Home Opinion Mine Creek Revelations by Louie Graves: ‘Clint Eastwodd’

Mine Creek Revelations by Louie Graves: ‘Clint Eastwodd’


MY DAILY BRAIN EXERCISE. For several decades I have started off my day — six days a week — by working the crossword puzzle in the ‘Texarkana Gazette.’

I didn’t do the ‘Arkansas Democrat-Gazette’ puzzle because it was too hard.

And I only did the puzzle six days a week because the Sunday puzzle in the Texarkana paper was too hard.


I am giving you a real good look at my flawed character by admitting this.

So, for 30-something years, Monday thru Saturday, I have worked the crossword puzzle in the ‘Texarkana Gazette.’ The puzzle is apparently created by a man named Thomas Joseph, and it is distributed to newspapers by an outfit called Tribune Media Services.

Got that? In all of those years I never found an error in the crossword puzzle. And I am (he said modestly) an expert on words.

Never found an error until last Friday, Feb. 15, 2019.

The question across was: pigeon’s perch — 5 letters.

The intersecting question down was: co-star of movie ‘The Mule’ — 13 letters.

The third letter of the pigeon’s perch was also the 12th letter of the movie star’s name. Crossword fans will understand.

For the movie star’s name, I wrote CLINTEASTWOOD. (I do the crossword neatly in all-caps.)

For the pigeon’s perch, I tried to write LEDGE. It fit and made sense.

The letters of those two answers were also perfect to make the puzzle’s other answers fit.

EXCEPT that it made the movie star’s name CLINTEASTWODD. Eastwodd? Or, if the star’s name was spelled right, it made the pigeon’s perch LEOGE, not ledge.

I was pretty sure I had finally caught the newspaper’s crossword puzzle in an error but I had to wait until Saturday morning when the paper would carry the solved puzzle from the previous day.

It was raining and cold, and I was standing out on the street in my slippers and bathrobe at about 5:30 a.m, when the newspaper lady came by my house. “Mister, aren’t you getting wet?” she asked.

It was so obvious that I didn’t even bother to answer, but grabbed the newspaper and sprinted inside. I unwrapped it and tore my way to the crossword puzzle page.

There, in all its glory, was the solved puzzle from the previous day

And the answer was: CLINTEASTWODD.

I went online to try to helpfully inform Mr. Thomas Joseph about the mistake. No luck. I finally found Tribune Media Services but they must have known I was bringing bad news because there was no email contact listed.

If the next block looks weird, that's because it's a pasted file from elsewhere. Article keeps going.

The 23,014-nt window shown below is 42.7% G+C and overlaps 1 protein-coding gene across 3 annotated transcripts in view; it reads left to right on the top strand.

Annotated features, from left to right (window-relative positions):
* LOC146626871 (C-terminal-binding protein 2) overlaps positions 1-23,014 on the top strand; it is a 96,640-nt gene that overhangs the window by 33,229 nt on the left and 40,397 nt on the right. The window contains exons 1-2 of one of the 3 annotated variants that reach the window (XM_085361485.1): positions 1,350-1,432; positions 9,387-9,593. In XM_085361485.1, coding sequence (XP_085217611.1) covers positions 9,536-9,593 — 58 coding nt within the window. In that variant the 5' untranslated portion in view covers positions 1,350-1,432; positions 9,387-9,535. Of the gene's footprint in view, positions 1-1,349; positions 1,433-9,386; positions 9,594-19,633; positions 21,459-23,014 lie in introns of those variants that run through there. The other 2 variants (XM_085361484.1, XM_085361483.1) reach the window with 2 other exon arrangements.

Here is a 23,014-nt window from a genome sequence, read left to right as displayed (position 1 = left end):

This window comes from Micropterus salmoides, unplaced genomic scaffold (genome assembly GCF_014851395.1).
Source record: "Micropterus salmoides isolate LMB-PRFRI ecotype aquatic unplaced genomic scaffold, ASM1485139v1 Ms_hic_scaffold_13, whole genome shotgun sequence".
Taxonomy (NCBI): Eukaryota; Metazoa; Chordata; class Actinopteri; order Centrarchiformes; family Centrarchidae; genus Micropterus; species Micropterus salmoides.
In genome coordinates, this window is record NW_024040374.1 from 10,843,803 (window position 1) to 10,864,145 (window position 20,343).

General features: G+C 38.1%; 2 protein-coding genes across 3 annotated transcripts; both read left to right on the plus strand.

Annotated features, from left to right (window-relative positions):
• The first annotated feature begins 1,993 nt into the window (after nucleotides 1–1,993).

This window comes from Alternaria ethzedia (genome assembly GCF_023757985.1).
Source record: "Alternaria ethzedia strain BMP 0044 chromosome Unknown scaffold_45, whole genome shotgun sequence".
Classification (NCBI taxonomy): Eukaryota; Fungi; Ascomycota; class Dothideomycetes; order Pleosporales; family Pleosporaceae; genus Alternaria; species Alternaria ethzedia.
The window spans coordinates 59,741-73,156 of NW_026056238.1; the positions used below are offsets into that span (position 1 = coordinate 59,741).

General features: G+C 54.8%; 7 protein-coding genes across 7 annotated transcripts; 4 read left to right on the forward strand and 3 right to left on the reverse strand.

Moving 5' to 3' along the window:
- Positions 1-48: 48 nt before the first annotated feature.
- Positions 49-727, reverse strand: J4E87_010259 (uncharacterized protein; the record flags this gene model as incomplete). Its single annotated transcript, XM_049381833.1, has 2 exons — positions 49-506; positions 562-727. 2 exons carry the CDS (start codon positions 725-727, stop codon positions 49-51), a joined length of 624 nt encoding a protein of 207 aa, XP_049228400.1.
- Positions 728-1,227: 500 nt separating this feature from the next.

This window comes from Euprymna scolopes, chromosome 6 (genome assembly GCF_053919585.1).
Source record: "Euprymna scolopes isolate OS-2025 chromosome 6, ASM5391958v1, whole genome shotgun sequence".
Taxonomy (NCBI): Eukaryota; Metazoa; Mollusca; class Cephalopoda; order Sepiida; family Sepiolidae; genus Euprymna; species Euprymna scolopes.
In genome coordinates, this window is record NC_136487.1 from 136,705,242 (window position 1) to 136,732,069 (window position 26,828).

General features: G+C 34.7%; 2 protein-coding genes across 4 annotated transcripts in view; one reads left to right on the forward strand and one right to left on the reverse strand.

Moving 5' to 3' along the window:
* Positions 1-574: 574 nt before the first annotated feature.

There was no one I could tell. If I went up to friends or police officers or strangers on the street, and tried to tell them about an error in a crossword puzzle I’m fairly sure they would tell the mayor NOT to deputize me to be the city’s armed J-Turn Enforcement Officer. And the ‘Texarkana Gazette’ blocks all of my calls for no other reason than a practical joke I played on a reporter there. Well, ha ha, it was a pretty good practical joke but it’s a long story and I’m sure you wouldn’t be interested. So there’s nothing I can do except stew in my own juices.

Well, actually, I realized that there were TWO things I could do.

#1. I can tell you that the winner in the annual Burlington Liars Club competition one year won by saying that he had a cousin so smart she could work the crossword puzzle without reading the clues. (Pardon me while I laugh. That’s STILL funny; crossword fans would get it.)

#2. Once near Christmastime, I thought I had caught the newspaper in a crossword error. The clue was ‘pole worker.’ But the answer had only three letter spaces. I thought the answer could have been ‘NIGHTCLUB DANCER.’ The real answer, apparently, was ‘ELF.’ Well, that’s a long story and I’m sure you wouldn’t be interested.


THE GOOD EARTH. When we planted the daffodil (jonquil) bulbs we got from Wye Mountain, my wife and I thought we had picked out the ideal place in our yard. Plenty of sun and no foot traffic. And then a couple of years later we planted a privacy hedge made up of a plant called Eleagnus (spelling?).

Eleagnus has now overgrown enough so that very little sun reaches the daffodils, yet they are in bloom again.  Just another pleasure of nature that reminds us that spring is on the way. Also in my side yard the flowering quince bush is a lovely red again.

Wye Mountain, by the way, is a small community west of Little Rock. Each year the little Methodist church there sells jonquils and bulbs as a way of making money for missions. They have an annual weekend festival about this time when the pastures surrounding the church are full of rows of yellow flowers. Go see it sometime.


THINGS I LEARNED from opening (and believing) email: “100 years ago a Twenty Dollar bill and a Twenty Dollar gold piece were interchangeable. Either one would buy a new suit, new shoes, and a night on the town. The Twenty Dollar gold piece will still do that.”


HE SAID: “The sun, with all those planets revolving around it and dependent on it, can still ripen a bunch of grapes as if it had nothing else in the universe to do.” Galileo Galilei, astronomer


SHE SAID: “My god is all gods in one. When I see a beautiful sunset, I worship the god of Nature; when I see a hidden action brought to light, I worship the god of Truth; when I see a bad man punished and a good man go free, I worship the god of Justice; when I see a penitent forgiven, I worship the god of Mercy.” Edna St. Vincent Millay, poet and activist



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